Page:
Chasing the Fog in Val d’Orcia

Chasing the Fog in Val d’Orcia

grew up in the Val d’Orcia valley in Tuscany, but left my
stomping grounds years ago when I moved to London. Following the
old Cassia road south from Siena, the area is peppered with small
medieval towns. Their rich history, art and architecture date back
to the middle ages. San Gimignano and Pienza are just a couple of
the gems that are a must visit on this route.

Sheltered by the Apennines to the east and the inactive volcano
Monte Amiata to the south, the area has a unique microclimate with
mild winters and hot dry summers. This balanced climate is ideal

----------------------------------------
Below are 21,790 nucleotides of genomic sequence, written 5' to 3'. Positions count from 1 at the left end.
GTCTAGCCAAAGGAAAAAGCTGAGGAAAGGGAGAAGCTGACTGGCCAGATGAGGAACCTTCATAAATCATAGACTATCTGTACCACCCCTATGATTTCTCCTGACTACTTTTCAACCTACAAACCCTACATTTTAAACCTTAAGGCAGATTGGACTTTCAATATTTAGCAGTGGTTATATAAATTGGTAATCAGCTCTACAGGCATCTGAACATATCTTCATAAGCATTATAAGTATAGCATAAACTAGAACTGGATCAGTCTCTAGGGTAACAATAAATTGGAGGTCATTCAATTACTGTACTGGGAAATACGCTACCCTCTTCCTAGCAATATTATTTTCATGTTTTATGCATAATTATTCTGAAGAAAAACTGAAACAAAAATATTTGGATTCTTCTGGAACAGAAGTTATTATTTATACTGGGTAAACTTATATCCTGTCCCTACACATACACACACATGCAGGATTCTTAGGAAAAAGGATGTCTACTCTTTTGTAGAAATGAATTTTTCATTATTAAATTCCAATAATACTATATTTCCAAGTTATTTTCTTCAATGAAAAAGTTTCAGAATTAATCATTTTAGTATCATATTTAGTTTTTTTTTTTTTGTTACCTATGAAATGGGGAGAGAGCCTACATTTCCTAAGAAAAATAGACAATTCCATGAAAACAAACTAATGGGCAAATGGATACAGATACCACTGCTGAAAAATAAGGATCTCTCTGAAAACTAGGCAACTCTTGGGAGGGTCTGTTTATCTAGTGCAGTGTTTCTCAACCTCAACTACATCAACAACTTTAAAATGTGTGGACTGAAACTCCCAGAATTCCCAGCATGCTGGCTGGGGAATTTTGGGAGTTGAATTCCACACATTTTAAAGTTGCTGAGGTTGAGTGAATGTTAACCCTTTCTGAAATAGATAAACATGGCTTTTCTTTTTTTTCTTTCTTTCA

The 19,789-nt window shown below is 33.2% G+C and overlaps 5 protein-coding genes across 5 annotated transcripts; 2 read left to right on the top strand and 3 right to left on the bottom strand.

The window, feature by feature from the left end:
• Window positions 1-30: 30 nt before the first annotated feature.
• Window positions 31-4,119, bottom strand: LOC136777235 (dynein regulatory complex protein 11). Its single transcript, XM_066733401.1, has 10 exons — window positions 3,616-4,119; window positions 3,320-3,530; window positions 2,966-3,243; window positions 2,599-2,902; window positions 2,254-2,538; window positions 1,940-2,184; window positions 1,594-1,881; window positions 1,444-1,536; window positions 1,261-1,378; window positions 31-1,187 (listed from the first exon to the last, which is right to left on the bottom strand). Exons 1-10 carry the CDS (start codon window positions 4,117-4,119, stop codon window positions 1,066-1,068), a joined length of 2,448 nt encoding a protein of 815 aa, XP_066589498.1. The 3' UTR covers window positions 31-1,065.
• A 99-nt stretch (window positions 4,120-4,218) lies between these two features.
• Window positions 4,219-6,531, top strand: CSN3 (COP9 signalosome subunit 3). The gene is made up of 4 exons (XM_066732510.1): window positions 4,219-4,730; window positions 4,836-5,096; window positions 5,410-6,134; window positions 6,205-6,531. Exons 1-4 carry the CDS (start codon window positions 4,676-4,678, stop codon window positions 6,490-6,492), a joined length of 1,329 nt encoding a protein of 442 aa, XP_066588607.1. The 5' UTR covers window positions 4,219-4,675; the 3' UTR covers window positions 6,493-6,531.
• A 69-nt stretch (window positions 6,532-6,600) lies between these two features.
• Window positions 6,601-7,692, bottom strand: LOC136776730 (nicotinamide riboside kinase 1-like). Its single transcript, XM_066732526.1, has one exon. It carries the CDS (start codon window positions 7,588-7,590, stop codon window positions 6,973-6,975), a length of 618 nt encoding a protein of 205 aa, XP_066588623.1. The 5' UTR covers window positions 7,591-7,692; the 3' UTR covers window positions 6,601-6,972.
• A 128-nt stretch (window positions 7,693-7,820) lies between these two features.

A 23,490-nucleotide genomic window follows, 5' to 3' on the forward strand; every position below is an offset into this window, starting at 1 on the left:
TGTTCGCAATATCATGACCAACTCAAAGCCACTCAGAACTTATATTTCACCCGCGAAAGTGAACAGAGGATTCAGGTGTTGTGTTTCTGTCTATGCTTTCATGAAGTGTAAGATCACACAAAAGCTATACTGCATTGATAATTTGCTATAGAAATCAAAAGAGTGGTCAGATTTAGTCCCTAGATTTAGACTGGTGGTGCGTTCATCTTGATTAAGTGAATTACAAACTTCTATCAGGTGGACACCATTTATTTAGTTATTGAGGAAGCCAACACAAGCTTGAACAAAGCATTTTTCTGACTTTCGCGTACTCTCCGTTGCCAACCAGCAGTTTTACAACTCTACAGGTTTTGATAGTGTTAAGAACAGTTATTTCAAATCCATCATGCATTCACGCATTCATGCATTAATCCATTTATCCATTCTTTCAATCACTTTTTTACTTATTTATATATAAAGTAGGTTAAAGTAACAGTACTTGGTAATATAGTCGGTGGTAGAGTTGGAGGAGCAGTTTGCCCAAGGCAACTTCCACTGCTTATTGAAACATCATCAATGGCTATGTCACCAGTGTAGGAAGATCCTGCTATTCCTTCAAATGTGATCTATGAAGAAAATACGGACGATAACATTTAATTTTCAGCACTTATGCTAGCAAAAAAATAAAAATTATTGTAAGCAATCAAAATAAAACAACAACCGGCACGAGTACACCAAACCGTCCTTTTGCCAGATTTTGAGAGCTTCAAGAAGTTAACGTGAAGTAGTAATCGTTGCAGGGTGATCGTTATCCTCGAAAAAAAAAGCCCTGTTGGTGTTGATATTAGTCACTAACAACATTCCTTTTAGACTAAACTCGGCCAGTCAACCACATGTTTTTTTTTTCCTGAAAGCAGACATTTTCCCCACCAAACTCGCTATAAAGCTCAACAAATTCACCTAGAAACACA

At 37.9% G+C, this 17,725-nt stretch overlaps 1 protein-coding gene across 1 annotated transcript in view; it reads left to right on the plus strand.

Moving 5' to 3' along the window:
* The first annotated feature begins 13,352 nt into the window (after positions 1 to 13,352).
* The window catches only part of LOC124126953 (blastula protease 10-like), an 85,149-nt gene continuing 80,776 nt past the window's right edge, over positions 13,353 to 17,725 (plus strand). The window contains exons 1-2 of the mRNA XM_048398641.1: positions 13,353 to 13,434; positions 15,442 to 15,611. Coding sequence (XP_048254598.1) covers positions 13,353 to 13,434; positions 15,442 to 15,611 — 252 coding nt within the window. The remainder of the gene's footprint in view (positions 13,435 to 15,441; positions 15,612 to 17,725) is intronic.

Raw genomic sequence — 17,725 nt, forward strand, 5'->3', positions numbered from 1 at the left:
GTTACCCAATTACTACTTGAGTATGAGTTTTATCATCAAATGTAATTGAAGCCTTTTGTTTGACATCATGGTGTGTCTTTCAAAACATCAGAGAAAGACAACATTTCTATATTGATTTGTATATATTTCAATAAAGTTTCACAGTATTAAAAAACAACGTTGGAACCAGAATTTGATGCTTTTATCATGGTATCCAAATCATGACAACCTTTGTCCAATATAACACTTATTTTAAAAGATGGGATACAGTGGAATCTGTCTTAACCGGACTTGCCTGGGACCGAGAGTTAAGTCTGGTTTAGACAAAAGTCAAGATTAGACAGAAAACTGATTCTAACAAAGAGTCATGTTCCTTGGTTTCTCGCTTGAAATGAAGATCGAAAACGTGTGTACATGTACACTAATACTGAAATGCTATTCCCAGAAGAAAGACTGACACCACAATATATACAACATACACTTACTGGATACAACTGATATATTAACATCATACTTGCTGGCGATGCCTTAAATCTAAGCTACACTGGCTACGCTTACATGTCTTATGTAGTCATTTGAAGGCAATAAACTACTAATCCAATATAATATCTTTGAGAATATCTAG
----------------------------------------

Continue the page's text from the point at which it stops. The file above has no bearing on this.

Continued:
for winemaking and the region boasts two of the most renowned
Italian wines: the Nobile from Montepulciano and the Brunello from
Montalcino. The undulating hills not covered by vineyards are the
real stars of the show though. Soft and poetic, they look their
best at sunrise and sunset. It’s worth leaving the main roads and
getting lost among them to really take it all in.

Some mornings, during the first months of the year, the fog
doesn’t rise and it covers the entire valley so only small towns,
like Montalcino, sit above a sea of clouds. I was lucky enough to
wake up to such a spectacle on a visit home. With a 35mm camera and
a roll of film I spent a few hours immersed in this landscape.

It’s breathtaking, calm and fresh. A simple beauty that never
gets old.

@ollyfcooper |

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Lecce, Italy